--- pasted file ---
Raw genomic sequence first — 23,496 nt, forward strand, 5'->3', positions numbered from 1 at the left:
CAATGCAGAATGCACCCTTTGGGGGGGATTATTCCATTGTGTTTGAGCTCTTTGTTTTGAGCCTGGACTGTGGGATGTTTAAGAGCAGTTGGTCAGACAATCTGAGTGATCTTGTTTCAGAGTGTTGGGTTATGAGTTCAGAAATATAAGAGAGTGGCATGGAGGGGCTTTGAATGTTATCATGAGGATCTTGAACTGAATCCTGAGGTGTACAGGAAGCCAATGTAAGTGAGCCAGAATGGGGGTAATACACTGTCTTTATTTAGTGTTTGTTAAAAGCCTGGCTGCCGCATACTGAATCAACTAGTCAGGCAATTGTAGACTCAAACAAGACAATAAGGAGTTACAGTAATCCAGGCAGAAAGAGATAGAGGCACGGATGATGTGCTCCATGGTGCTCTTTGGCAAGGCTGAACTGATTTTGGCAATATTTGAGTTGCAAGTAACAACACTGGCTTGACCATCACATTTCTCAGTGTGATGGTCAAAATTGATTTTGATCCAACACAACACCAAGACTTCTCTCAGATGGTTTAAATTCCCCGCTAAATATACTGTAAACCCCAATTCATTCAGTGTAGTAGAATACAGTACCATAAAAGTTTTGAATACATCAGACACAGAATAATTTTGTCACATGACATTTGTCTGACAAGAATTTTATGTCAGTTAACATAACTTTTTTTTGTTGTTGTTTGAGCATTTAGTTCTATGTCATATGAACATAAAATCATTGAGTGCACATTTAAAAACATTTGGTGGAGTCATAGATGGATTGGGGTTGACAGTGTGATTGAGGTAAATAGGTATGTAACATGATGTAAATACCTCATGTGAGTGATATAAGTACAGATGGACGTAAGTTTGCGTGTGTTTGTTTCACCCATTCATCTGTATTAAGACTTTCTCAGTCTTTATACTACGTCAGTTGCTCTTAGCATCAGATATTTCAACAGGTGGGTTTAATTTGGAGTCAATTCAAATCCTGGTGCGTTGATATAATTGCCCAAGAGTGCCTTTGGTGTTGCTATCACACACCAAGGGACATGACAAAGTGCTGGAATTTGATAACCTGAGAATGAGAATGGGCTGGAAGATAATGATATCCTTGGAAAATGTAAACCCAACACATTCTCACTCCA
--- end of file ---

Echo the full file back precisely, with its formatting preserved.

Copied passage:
Raw genomic sequence first — 23,496 nt, forward strand, 5'->3', positions numbered from 1 at the left:
CAATGCAGAATGCACCCTTTGGGGGGGATTATTCCATTGTGTTTGAGCTCTTTGTTTTGAGCCTGGACTGTGGGATGTTTAAGAGCAGTTGGTCAGACAATCTGAGTGATCTTGTTTCAGAGTGTTGGGTTATGAGTTCAGAAATATAAGAGAGTGGCATGGAGGGGCTTTGAATGTTATCATGAGGATCTTGAACTGAATCCTGAGGTGTACAGGAAGCCAATGTAAGTGAGCCAGAATGGGGGTAATACACTGTCTTTATTTAGTGTTTGTTAAAAGCCTGGCTGCCGCATACTGAATCAACTAGTCAGGCAATTGTAGACTCAAACAAGACAATAAGGAGTTACAGTAATCCAGGCAGAAAGAGATAGAGGCACGGATGATGTGCTCCATGGTGCTCTTTGGCAAGGCTGAACTGATTTTGGCAATATTTGAGTTGCAAGTAACAACACTGGCTTGACCATCACATTTCTCAGTGTGATGGTCAAAATTGATTTTGATCCAACACAACACCAAGACTTCTCTCAGATGGTTTAAATTCCCCGCTAAATATACTGTAAACCCCAATTCATTCAGTGTAGTAGAATACAGTACCATAAAAGTTTTGAATACATCAGACACAGAATAATTTTGTCACATGACATTTGTCTGACAAGAATTTTATGTCAGTTAACATAACTTTTTTTTGTTGTTGTTTGAGCATTTAGTTCTATGTCATATGAACATAAAATCATTGAGTGCACATTTAAAAACATTTGGTGGAGTCATAGATGGATTGGGGTTGACAGTGTGATTGAGGTAAATAGGTATGTAACATGATGTAAATACCTCATGTGAGTGATATAAGTACAGATGGACGTAAGTTTGCGTGTGTTTGTTTCACCCATTCATCTGTATTAAGACTTTCTCAGTCTTTATACTACGTCAGTTGCTCTTAGCATCAGATATTTCAACAGGTGGGTTTAATTTGGAGTCAATTCAAATCCTGGTGCGTTGATATAATTGCCCAAGAGTGCCTTTGGTGTTGCTATCACACACCAAGGGACATGACAAAGTGCTGGAATTTGATAACCTGAGAATGAGAATGGGCTGGAAGATAATGATATCCTTGGAAAATGTAAACCCAACACATTCTCACTCCA